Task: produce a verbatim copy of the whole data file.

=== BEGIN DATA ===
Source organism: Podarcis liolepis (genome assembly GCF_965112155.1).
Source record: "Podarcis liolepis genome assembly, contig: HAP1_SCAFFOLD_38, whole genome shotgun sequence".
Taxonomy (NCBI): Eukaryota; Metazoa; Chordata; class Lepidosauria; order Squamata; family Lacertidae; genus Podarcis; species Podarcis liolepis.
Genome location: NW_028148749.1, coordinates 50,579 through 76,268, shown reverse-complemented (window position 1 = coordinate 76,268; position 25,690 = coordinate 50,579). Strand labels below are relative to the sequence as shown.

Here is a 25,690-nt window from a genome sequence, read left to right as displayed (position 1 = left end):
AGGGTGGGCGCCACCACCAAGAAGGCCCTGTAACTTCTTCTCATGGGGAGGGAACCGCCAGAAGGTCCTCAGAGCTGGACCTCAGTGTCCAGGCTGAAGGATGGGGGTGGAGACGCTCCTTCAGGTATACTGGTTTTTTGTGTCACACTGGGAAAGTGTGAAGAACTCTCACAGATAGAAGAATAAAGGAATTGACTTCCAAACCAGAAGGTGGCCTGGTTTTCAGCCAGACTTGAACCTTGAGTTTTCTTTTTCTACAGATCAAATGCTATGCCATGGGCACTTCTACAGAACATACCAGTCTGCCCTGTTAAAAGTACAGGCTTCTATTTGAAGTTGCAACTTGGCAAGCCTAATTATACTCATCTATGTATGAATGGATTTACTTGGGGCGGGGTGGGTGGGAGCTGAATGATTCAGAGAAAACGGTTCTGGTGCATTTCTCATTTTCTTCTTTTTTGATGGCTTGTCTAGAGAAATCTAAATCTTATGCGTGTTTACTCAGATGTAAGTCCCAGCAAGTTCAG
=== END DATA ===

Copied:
Source organism: Podarcis liolepis (genome assembly GCF_965112155.1).
Source record: "Podarcis liolepis genome assembly, contig: HAP1_SCAFFOLD_38, whole genome shotgun sequence".
Taxonomy (NCBI): Eukaryota; Metazoa; Chordata; class Lepidosauria; order Squamata; family Lacertidae; genus Podarcis; species Podarcis liolepis.
Genome location: NW_028148749.1, coordinates 50,579 through 76,268, shown reverse-complemented (window position 1 = coordinate 76,268; position 25,690 = coordinate 50,579). Strand labels below are relative to the sequence as shown.

Here is a 25,690-nt window from a genome sequence, read left to right as displayed (position 1 = left end):
AGGGTGGGCGCCACCACCAAGAAGGCCCTGTAACTTCTTCTCATGGGGAGGGAACCGCCAGAAGGTCCTCAGAGCTGGACCTCAGTGTCCAGGCTGAAGGATGGGGGTGGAGACGCTCCTTCAGGTATACTGGTTTTTTGTGTCACACTGGGAAAGTGTGAAGAACTCTCACAGATAGAAGAATAAAGGAATTGACTTCCAAACCAGAAGGTGGCCTGGTTTTCAGCCAGACTTGAACCTTGAGTTTTCTTTTTCTACAGATCAAATGCTATGCCATGGGCACTTCTACAGAACATACCAGTCTGCCCTGTTAAAAGTACAGGCTTCTATTTGAAGTTGCAACTTGGCAAGCCTAATTATACTCATCTATGTATGAATGGATTTACTTGGGGCGGGGTGGGTGGGAGCTGAATGATTCAGAGAAAACGGTTCTGGTGCATTTCTCATTTTCTTCTTTTTTGATGGCTTGTCTAGAGAAATCTAAATCTTATGCGTGTTTACTCAGATGTAAGTCCCAGCAAGTTCAG